- 1.2 [often as modifier] A movable arm over a television or movie set, carrying a microphone or camera: a boom mikeMore example sentences
- Already the media was on the scene, in the building, hanging boom microphones and video cameras out the windows on either side of the woman.
- No studio, no financing, no known actors just a cameraman, boom man, front man, and some extras.
- Lucy pointed, too, and made some gurgles, and even patted the boom mike while the cameras rolled.
- 1.3A long beam extending upward at an angle from the mast of a derrick, for guiding or supporting objects being moved or suspended.More example sentences
- A 60-meter long boom was extended from the side of the Shuttle and two types of radar frequencies were beamed down from each end of it.
- A boom hinged to the bottom of a mast to create a simple crane for loading and unloading cargo.
- It was supported on a long boom so that the top of it did not run through the radio dish.
- 1.4A floating beam used to contain oil spills or to form a barrier across the mouth of a harbor or river.More example sentences
- Our bays and inlets could be protected by floating booms and where they exist, by closing sluice gates,’ she said.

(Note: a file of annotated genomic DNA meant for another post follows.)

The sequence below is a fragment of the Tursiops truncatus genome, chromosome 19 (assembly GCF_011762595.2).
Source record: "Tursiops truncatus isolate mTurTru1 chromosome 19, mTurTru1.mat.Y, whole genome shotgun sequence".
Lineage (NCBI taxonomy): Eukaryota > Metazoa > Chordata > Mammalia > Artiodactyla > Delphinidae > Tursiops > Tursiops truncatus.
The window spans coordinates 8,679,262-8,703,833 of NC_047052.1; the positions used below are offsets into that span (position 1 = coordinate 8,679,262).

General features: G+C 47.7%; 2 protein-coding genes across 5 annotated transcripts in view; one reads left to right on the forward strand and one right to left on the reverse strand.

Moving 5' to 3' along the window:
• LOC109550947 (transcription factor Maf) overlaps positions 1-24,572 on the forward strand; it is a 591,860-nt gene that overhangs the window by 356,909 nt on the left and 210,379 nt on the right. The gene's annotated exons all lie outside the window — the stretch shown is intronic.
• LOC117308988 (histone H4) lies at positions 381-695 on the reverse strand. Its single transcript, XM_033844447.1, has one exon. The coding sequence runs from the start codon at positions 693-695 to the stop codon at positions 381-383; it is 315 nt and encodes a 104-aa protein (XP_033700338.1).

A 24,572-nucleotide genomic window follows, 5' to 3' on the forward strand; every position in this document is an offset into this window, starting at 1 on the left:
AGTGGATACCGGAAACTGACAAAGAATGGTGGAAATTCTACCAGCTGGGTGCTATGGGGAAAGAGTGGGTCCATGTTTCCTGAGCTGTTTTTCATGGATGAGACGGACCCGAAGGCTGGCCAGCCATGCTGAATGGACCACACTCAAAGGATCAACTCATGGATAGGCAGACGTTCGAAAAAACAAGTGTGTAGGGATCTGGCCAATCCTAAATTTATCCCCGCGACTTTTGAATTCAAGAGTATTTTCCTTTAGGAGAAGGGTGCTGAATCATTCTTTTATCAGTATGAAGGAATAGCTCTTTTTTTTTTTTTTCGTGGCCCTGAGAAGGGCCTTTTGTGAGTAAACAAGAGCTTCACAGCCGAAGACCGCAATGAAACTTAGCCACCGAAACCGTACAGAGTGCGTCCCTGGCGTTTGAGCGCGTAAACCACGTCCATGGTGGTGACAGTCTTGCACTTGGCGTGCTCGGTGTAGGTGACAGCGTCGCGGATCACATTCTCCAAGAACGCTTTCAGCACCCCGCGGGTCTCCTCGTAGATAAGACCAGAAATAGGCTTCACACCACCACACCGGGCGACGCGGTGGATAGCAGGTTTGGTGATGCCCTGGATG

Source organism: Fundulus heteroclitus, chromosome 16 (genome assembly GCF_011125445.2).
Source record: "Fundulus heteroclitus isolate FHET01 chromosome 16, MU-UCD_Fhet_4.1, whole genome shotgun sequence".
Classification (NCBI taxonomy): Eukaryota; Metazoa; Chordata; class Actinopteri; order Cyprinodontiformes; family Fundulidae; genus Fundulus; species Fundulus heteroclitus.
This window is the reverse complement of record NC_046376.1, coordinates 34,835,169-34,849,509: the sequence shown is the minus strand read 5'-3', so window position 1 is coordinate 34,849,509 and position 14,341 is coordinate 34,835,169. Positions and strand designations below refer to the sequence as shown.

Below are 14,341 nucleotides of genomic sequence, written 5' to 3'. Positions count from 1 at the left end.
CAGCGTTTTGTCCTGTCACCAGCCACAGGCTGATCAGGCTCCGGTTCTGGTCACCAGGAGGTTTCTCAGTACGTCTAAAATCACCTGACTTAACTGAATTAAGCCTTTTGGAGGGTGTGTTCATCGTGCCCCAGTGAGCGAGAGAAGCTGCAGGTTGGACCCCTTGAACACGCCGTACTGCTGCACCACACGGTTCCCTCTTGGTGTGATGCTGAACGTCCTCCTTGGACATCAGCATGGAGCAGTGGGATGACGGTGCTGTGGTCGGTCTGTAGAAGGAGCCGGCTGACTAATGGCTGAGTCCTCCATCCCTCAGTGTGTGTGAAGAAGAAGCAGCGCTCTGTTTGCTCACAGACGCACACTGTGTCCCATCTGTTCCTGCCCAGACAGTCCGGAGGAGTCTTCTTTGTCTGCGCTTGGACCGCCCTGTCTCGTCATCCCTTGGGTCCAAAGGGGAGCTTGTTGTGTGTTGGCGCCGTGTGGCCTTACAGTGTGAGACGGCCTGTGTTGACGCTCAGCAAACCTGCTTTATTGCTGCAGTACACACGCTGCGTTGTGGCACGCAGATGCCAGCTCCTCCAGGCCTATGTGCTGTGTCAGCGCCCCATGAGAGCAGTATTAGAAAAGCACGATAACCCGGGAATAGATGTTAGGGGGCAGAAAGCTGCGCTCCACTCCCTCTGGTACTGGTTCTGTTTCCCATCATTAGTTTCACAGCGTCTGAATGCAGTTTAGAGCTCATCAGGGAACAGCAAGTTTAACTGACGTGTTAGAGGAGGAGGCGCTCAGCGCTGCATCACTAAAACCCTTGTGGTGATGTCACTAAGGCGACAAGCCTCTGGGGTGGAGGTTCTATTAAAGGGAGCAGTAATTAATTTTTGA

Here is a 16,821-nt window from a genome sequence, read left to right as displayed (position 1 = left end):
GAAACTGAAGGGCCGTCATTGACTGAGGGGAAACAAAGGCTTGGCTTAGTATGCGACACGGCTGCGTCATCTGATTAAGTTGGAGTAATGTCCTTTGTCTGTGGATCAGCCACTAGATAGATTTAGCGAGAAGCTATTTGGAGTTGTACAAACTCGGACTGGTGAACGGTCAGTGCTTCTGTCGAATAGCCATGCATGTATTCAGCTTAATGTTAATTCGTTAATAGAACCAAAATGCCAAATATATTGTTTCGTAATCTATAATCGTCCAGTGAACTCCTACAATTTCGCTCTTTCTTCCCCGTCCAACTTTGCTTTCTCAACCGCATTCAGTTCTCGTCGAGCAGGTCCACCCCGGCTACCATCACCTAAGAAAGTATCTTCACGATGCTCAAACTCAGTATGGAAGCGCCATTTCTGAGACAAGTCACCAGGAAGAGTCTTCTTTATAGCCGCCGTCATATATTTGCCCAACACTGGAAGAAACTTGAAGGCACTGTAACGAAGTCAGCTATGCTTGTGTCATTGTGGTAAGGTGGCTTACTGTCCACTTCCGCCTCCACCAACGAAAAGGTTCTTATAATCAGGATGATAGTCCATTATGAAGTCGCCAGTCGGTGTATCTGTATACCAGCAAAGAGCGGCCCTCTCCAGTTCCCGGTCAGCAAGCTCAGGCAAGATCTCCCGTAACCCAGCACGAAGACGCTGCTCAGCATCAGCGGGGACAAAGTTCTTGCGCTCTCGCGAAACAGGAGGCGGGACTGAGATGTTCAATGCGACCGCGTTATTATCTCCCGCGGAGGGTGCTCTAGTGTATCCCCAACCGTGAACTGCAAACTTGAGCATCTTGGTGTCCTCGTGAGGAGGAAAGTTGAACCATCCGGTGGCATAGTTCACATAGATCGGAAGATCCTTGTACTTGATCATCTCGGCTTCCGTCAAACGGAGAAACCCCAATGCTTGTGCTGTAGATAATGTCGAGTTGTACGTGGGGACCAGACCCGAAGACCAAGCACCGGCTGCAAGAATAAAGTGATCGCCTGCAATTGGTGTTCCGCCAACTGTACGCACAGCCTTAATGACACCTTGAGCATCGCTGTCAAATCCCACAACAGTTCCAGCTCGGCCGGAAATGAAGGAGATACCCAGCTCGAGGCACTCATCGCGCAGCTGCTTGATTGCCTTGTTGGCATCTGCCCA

- Officers from the Environment Agency stretched a number of booms across the river to contain the diesel and prevent it from travelling further downstream.
- The operator is also required to provide a boom across the river to stop boats approaching the weir.
- 1.5A retractable tube for inflight transfer of fuel from a tanker airplane to another airplane.More example sentences
- Nearly all internal fuel can be pumped through the tanker's flying boom, the KC-135's primary fuel transfer method.
- The primary air fuel transfer method is through the tanker's flying boom, controlled by an operator stationed at the rear of the fuselage.
- Workers not experienced in working with today's long-reach boom pumps may not think about it beforehand.
mid 16th century (in the general sense 'beam, pole'): from Dutch, 'beam, tree, pole'; related to beam.